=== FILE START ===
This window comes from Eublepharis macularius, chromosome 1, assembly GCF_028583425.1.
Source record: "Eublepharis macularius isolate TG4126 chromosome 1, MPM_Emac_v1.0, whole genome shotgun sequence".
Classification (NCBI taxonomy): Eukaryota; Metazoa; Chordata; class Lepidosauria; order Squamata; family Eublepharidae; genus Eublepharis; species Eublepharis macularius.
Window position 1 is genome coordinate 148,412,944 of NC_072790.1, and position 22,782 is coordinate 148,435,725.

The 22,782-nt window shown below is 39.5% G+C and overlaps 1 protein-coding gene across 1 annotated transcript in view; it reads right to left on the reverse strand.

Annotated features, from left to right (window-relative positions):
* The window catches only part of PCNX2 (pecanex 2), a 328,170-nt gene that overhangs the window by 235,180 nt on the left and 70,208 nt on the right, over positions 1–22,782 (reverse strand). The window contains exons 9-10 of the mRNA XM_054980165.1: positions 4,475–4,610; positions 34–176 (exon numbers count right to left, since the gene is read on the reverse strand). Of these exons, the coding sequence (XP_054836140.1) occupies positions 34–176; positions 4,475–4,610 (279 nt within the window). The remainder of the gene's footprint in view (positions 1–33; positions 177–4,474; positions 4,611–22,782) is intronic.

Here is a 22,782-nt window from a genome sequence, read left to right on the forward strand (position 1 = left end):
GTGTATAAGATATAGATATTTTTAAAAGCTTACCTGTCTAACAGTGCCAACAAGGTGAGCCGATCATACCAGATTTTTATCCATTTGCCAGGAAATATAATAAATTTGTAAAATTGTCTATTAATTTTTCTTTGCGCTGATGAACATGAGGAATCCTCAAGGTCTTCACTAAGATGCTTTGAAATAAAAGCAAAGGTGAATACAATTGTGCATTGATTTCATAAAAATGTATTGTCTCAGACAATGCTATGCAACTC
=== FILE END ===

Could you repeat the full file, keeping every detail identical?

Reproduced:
This window comes from Eublepharis macularius, chromosome 1, assembly GCF_028583425.1.
Source record: "Eublepharis macularius isolate TG4126 chromosome 1, MPM_Emac_v1.0, whole genome shotgun sequence".
Classification (NCBI taxonomy): Eukaryota; Metazoa; Chordata; class Lepidosauria; order Squamata; family Eublepharidae; genus Eublepharis; species Eublepharis macularius.
Window position 1 is genome coordinate 148,412,944 of NC_072790.1, and position 22,782 is coordinate 148,435,725.

The 22,782-nt window shown below is 39.5% G+C and overlaps 1 protein-coding gene across 1 annotated transcript in view; it reads right to left on the reverse strand.

Annotated features, from left to right (window-relative positions):
* The window catches only part of PCNX2 (pecanex 2), a 328,170-nt gene that overhangs the window by 235,180 nt on the left and 70,208 nt on the right, over positions 1–22,782 (reverse strand). The window contains exons 9-10 of the mRNA XM_054980165.1: positions 4,475–4,610; positions 34–176 (exon numbers count right to left, since the gene is read on the reverse strand). Of these exons, the coding sequence (XP_054836140.1) occupies positions 34–176; positions 4,475–4,610 (279 nt within the window). The remainder of the gene's footprint in view (positions 1–33; positions 177–4,474; positions 4,611–22,782) is intronic.

Here is a 22,782-nt window from a genome sequence, read left to right on the forward strand (position 1 = left end):
GTGTATAAGATATAGATATTTTTAAAAGCTTACCTGTCTAACAGTGCCAACAAGGTGAGCCGATCATACCAGATTTTTATCCATTTGCCAGGAAATATAATAAATTTGTAAAATTGTCTATTAATTTTTCTTTGCGCTGATGAACATGAGGAATCCTCAAGGTCTTCACTAAGATGCTTTGAAATAAAAGCAAAGGTGAATACAATTGTGCATTGATTTCATAAAAATGTATTGTCTCAGACAATGCTATGCAACTC